Finland's Ari-Pekka Liukkonen competes during the men's 50m breaststroke qualifications at the European Swimming Championships in Budapest on August 13, 2010. Daniel Mihailescu/AFP/Getty Images
Credit: Daniel Mihailescu

On Sunday the world gained another openly gay Olympic athlete: Ari-Pekka Liukkonen of Finland. His announcement comes just days before the 2014 Winter Olympic Games start in Sochi, Russia, where an anti-gay law has been in effect since last year. The Finnish swimmer said, “I wanted to start a broader discussion in connection with Sochi, because it’s sad that the legislation in Russia restricts the human rights of young people and others.” 

This issue is both public and personal for the six openly gay Olympians who will be competing at Sochi. They'll join 6,000 athletes from 85 countries — some of whom will be wearing space suits, dazzlingly geometric pants or mariachi costumes.

Gay rights have taken center stage at Sochi, thanks to Russia's own targeting of the LGBT community. In June 2013, the Russian government banned dissemination of pro-gay "propaganda" that could be accessible to children. The law’s vagueness, activists note, could prohibit almost any pro-gay expression, such as public statements, rallies, rainbow flags, rainbow nesting dolls, or same-sex hand-holding. Violators can be fined or jailed up to 14 days. Foreigners can be expelled.

Then in July 2013, Russia made it illegal for foreign gay and lesbian couples to adopt Russian children, and in October 2013, the government proposed legislation that would remove Russian children from their LGBT parents. The proposal is now withdrawn.

Over the last seven months, Russia has introduced or amended at least 13 laws restricting freedom of expression, association and assembly of non-governmental organizations, particularly those that receive foreign funding — a violation of international human rights law, says Amnesty International.

The cumulative effect of Russia’s crackdown on human rights, including on those of the LGBT community, has been ugly. Russian activists note that the measures strengthen homophobia in a country where 74 percent of people already believe that homosexuality is unacceptable.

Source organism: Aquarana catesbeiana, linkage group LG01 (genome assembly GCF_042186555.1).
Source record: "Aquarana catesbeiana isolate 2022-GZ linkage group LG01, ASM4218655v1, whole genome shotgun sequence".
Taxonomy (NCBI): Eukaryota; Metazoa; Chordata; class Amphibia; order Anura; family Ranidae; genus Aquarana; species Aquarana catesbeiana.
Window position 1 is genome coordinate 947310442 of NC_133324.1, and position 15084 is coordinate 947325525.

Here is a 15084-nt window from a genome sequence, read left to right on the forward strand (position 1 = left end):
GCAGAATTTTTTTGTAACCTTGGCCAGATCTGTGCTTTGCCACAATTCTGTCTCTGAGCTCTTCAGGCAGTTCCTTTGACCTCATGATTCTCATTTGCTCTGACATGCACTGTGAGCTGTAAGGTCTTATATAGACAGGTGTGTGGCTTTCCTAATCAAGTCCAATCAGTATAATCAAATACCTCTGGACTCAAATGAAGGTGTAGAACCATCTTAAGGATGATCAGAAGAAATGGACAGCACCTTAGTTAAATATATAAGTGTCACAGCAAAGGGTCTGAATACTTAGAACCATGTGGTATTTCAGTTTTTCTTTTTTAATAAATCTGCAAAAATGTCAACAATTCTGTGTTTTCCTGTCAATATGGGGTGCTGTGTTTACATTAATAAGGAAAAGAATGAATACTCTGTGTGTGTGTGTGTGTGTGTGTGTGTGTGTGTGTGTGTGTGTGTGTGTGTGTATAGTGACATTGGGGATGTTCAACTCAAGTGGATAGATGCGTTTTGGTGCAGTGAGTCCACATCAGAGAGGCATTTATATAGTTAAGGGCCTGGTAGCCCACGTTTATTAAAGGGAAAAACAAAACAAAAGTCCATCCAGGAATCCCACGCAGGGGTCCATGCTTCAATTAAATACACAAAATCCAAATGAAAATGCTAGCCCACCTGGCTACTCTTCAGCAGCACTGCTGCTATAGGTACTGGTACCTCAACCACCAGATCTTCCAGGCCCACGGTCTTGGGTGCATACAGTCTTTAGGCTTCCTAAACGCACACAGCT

The new laws, says Human Rights Watch, have also fueled vicious attacks against LGBT individuals, including beatings, kidnappings, torture and murder. GLAAD has compiled many horrifying examples since the 2013 legislation went into effect, which you can read about here. Or watch this documentary, "Hunted," by investigative journalist Liz Mckean.

But here’s the rainbow lining: Sochi has also provided a highly visible forum for international protest and pressure in response to Russia’s anti-gay laws. For example, some 50 Olympic athletes — plus 406,000 other people around the globe — have petitioned the Russian government to "eliminate all anti-gay laws and protect all citizens from violence and discrimination in Russia." 

Russian gay rights activists rally in Moscow, on March 10, 2012. (Kirill Kudryavtsev/Getty Images)

While International Olympics Committee member Dick Pound (no, really) has downplayed the harshness of the country's “antigay stuff,” European Union Commissioner Viviane Reding confirmed that she'll boycott the Games because of Russia's treatment of minorities. German President Joachim Gauck and French President Francois Hollande have denied a boycott but they won't be attending either. Nor will US President Barack Obama. Instead, he'll be sending the largest and most openly gay delegation in Olympics history.

In response to the international outcry, Russian President Vladimir Putin awkwardly backpedaled into a pedophilia comparison. The leader — known for riding shirtless on a horse — assured the world on Jan. 17 that LGBT people attending the Olympics could “feel safe” so long as they “leave kids alone.” Sochi’s mayor then claimed there are no gay people in Sochi, leading to some entertaining fact-checking by the BBC.

The Olympics are a time to celebrate world-class feats of athleticism, flamboyant displays of nationalism and maybe some spandex-clad buns. But they’re also a time to honor human courage. Even if the mayor of Sochi does not believe in gay people, they'll be at the Winter Games.

Here are the five other openly gay athletes who will be competing at Sochi.


1) Anastasia Bucsis, Canadian speed skater

Anastasia Bucsis of Canada. (Dean Mouhtaropoulos/Getty Images)

Bucsis came out publicly at Calgary’s Gay Pride Parade in September 2013, two years after telling her family and friends. The 24-year-old speed skater is on Canada’s national team and competed in the 500-meter speed skating event at the 2010 Vancouver Games. She told the Globe and Mail she was “so proud to be gay” and wanted to speak out against Russia’s anti-gay laws: “I could never promote that message of concealing who you are with all of this going on in Russia. I’m kind of happy that I did it on my own terms. ... I also have faith in Russia. I think, I hope, that things will get better.”


2) Belle Brockhoff, Australian snowboarder

Belle Brockhoff of Australia. (Ryan Pierse/Getty Images)

Brockhoff was the first LGBT Olympian to come out in protest of Russia’s legislation, during an interview with Australia’s ABC TV on Aug. 22, 2013. The 20-year-old snowboarder and Olympic newbie said she wanted to show Putin how successful gay and lesbian athletes could be. In January Brockhoff seriously upped her game: “After I compete, I'm willing to rip on [Putin's] ass. I'm not happy and there's a bunch of other Olympians who are not happy either.” She promised to send him a six-finger salute on camera — representing Principle Six, the Olympic Charter’s anti-discrimination principle.


3) Ireen Wüst, Dutch speed skater

Ireen Wust of The Netherlands. (Hakon Mosvold Larsen/Getty Images)